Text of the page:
The sources of income growth and mobility in the U.S. labor market have changed dramatically over the past several decades. Good-paying union jobs and manufacturing employment were once a prominent foundation for the country’s middle class, but these jobs have been eviscerated in recent history—with a disproportionate effect on African Americans.
Since the 1980s, union membership has plummeted for all demographic groups across the United States. For black workers, however, union jobs have disappeared significantly faster than they have for white workers. (See Figure 1.)
In 1983—the earliest year for which we have comparable data—31.7 percent of black workers were union members or covered by a union contract, compared to 22.2 percent of white workers. By 2015, however, union representation rates for black and white workers had fallen to 14.2 percent and 12.5 percent, respectively. While this was a steep decline for white workers (a drop of 43.6 percent), the fall for black workers was substantially sharper (a drop of 55.2 percent).
Research shows that the decline of unions is a significant cause of rising wage inequality among male workers. Recent work also demonstrates a strong correlation between union membership and intergenerational earnings mobility. African Americans may be disproportionately losing these positive benefits of unionization.
A major reason for the fall in unionization has been the large decrease in manufacturing employment, due primarily to long-term downward trends among rich countries but also to a large trade deficit. Yet the overall decline in the role of manufacturing has actually been more acute for African Americans than it has been for white workers. (See Figure 2.)
Prior to the 1990s, both black and white workers were equally likely to be employed in manufacturing. In 1979, the share of African Americans working in manufacturing was 23.9 percent, essentially the same rate for white workers of 23.5 percent. In 1990, both of these rates had fallen but remained the same for black (18.4 percent) and white (18.3 percent) workers.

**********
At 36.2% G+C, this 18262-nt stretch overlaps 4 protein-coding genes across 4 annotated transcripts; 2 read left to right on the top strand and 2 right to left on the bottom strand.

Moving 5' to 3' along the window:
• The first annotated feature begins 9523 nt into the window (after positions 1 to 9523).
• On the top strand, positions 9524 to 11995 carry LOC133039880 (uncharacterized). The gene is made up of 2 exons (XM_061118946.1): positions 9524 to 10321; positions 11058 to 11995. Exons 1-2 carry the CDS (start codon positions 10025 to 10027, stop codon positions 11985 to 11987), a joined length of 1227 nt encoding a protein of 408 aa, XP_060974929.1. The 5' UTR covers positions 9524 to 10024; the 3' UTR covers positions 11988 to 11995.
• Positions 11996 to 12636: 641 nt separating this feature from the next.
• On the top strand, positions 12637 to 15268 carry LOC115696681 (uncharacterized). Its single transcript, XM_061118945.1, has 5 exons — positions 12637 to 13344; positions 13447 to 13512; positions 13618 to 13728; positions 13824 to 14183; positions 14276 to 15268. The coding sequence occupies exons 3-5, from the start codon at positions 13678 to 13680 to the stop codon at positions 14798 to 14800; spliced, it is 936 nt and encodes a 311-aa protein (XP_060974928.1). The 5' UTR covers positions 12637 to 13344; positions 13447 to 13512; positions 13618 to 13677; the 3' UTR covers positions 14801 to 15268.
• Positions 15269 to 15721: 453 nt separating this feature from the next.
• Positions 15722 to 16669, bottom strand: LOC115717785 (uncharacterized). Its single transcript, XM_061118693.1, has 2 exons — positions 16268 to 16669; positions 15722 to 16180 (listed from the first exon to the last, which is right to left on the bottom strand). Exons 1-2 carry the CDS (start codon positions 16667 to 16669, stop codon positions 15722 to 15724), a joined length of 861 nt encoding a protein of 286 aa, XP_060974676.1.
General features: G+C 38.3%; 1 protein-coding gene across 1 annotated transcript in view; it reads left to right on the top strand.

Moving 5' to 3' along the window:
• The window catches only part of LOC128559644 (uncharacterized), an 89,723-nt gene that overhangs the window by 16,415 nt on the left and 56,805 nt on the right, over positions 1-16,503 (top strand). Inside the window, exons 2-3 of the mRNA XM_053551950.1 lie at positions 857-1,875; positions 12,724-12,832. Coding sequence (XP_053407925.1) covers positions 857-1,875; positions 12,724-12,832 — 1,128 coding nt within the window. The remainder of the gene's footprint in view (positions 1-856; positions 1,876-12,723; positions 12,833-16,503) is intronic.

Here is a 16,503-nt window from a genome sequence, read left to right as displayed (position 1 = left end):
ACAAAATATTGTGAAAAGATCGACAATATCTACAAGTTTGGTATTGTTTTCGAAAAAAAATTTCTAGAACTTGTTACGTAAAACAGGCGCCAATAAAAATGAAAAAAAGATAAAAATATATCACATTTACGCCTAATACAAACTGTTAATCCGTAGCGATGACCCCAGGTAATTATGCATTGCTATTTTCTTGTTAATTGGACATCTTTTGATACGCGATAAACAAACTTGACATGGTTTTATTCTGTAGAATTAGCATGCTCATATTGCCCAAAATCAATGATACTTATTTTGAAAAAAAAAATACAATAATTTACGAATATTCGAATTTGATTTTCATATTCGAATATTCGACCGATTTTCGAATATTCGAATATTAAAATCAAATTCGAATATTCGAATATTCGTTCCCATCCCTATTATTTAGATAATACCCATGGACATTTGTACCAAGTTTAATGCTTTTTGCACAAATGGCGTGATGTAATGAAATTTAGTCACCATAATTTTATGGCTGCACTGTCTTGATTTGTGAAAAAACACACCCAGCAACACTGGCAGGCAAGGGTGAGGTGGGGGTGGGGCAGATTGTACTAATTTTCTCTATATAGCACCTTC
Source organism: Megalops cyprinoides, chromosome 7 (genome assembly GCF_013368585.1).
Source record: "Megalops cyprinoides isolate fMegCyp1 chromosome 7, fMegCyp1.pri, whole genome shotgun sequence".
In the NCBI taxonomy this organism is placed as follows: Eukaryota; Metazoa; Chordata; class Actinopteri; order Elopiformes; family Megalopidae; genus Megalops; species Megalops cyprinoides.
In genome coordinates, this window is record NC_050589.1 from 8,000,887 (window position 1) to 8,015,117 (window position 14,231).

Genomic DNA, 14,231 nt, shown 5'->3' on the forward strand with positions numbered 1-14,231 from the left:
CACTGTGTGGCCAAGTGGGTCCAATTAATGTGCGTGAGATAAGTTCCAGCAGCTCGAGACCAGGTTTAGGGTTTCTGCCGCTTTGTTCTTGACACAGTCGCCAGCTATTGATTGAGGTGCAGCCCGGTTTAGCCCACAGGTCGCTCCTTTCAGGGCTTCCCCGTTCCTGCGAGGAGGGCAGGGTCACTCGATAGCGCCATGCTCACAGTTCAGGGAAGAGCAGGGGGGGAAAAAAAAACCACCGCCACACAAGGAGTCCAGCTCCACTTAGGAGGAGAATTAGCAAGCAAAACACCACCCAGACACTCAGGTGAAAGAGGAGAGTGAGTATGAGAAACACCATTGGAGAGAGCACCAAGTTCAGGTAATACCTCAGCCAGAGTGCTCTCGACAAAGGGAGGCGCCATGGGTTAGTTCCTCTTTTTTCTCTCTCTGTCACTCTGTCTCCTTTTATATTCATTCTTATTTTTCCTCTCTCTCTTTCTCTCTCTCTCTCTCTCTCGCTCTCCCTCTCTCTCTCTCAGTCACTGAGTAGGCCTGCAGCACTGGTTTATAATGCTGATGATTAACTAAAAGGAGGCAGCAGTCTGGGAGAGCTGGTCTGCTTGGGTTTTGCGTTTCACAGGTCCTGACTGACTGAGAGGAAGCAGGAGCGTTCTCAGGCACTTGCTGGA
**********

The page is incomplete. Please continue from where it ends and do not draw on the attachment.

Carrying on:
After the early 1990s, however, black and white representation in manufacturing industries began to diverge. As of last year, the share of African Americans in manufacturing was only 8.6 percent, compared to 11.2 percent of white workers. In other words, a black worker was 23.2 percent less likely to have a manufacturing job than a white worker—a substantial blow considering that manufacturing jobs typically pay higher wages than other industries.
Manufacturing employers aren’t hiring African American workers like they did in prior years. Even though the black share of the overall U.S. workforce grew between 1979 and 2015, the black share of the manufacturing workforce did not increase commensurately during that time and actually declined from 9.5 percent in 1979 to 9.2 percent in 2015.
The combination of the downturn in manufacturing jobs and the decline in unionization has disproportionately affected African American workers. As we pursue policies to improve the quality of work, we should prioritize those which benefit the groups who have lost more of the good jobs that the labor market used to provide.